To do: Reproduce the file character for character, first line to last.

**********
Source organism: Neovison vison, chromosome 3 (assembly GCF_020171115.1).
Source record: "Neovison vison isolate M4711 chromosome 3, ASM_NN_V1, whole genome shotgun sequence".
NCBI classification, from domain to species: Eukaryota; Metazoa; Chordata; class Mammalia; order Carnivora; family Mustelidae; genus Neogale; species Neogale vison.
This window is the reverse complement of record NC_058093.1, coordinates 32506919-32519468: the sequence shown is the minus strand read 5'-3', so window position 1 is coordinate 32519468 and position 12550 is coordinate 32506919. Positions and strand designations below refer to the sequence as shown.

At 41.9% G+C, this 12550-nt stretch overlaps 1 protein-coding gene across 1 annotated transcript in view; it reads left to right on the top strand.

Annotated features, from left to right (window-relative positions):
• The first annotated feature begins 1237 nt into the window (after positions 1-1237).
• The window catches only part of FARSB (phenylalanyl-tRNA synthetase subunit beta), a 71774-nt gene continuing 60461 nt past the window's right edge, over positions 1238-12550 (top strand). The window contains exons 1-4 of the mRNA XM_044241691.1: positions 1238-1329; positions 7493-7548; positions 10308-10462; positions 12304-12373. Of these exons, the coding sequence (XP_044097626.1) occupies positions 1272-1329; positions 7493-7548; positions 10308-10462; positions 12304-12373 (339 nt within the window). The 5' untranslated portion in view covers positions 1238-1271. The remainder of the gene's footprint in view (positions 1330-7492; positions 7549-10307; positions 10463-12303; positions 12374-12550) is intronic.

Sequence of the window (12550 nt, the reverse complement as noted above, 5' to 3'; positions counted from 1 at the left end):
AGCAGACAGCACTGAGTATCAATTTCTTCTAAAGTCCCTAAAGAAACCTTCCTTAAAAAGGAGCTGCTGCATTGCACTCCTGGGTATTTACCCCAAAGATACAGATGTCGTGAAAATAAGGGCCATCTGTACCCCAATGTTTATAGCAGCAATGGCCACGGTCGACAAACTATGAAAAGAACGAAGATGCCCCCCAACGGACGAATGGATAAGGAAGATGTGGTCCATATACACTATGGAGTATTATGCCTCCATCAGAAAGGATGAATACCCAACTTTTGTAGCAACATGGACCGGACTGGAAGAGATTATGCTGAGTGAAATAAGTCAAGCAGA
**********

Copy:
Source organism: Neovison vison, chromosome 3 (assembly GCF_020171115.1).
Source record: "Neovison vison isolate M4711 chromosome 3, ASM_NN_V1, whole genome shotgun sequence".
NCBI classification, from domain to species: Eukaryota; Metazoa; Chordata; class Mammalia; order Carnivora; family Mustelidae; genus Neogale; species Neogale vison.
This window is the reverse complement of record NC_058093.1, coordinates 32506919-32519468: the sequence shown is the minus strand read 5'-3', so window position 1 is coordinate 32519468 and position 12550 is coordinate 32506919. Positions and strand designations below refer to the sequence as shown.

At 41.9% G+C, this 12550-nt stretch overlaps 1 protein-coding gene across 1 annotated transcript in view; it reads left to right on the top strand.

Annotated features, from left to right (window-relative positions):
• The first annotated feature begins 1237 nt into the window (after positions 1-1237).
• The window catches only part of FARSB (phenylalanyl-tRNA synthetase subunit beta), a 71774-nt gene continuing 60461 nt past the window's right edge, over positions 1238-12550 (top strand). The window contains exons 1-4 of the mRNA XM_044241691.1: positions 1238-1329; positions 7493-7548; positions 10308-10462; positions 12304-12373. Of these exons, the coding sequence (XP_044097626.1) occupies positions 1272-1329; positions 7493-7548; positions 10308-10462; positions 12304-12373 (339 nt within the window). The 5' untranslated portion in view covers positions 1238-1271. The remainder of the gene's footprint in view (positions 1330-7492; positions 7549-10307; positions 10463-12303; positions 12374-12550) is intronic.

Sequence of the window (12550 nt, the reverse complement as noted above, 5' to 3'; positions counted from 1 at the left end):
AGCAGACAGCACTGAGTATCAATTTCTTCTAAAGTCCCTAAAGAAACCTTCCTTAAAAAGGAGCTGCTGCATTGCACTCCTGGGTATTTACCCCAAAGATACAGATGTCGTGAAAATAAGGGCCATCTGTACCCCAATGTTTATAGCAGCAATGGCCACGGTCGACAAACTATGAAAAGAACGAAGATGCCCCCCAACGGACGAATGGATAAGGAAGATGTGGTCCATATACACTATGGAGTATTATGCCTCCATCAGAAAGGATGAATACCCAACTTTTGTAGCAACATGGACCGGACTGGAAGAGATTATGCTGAGTGAAATAAGTCAAGCAGA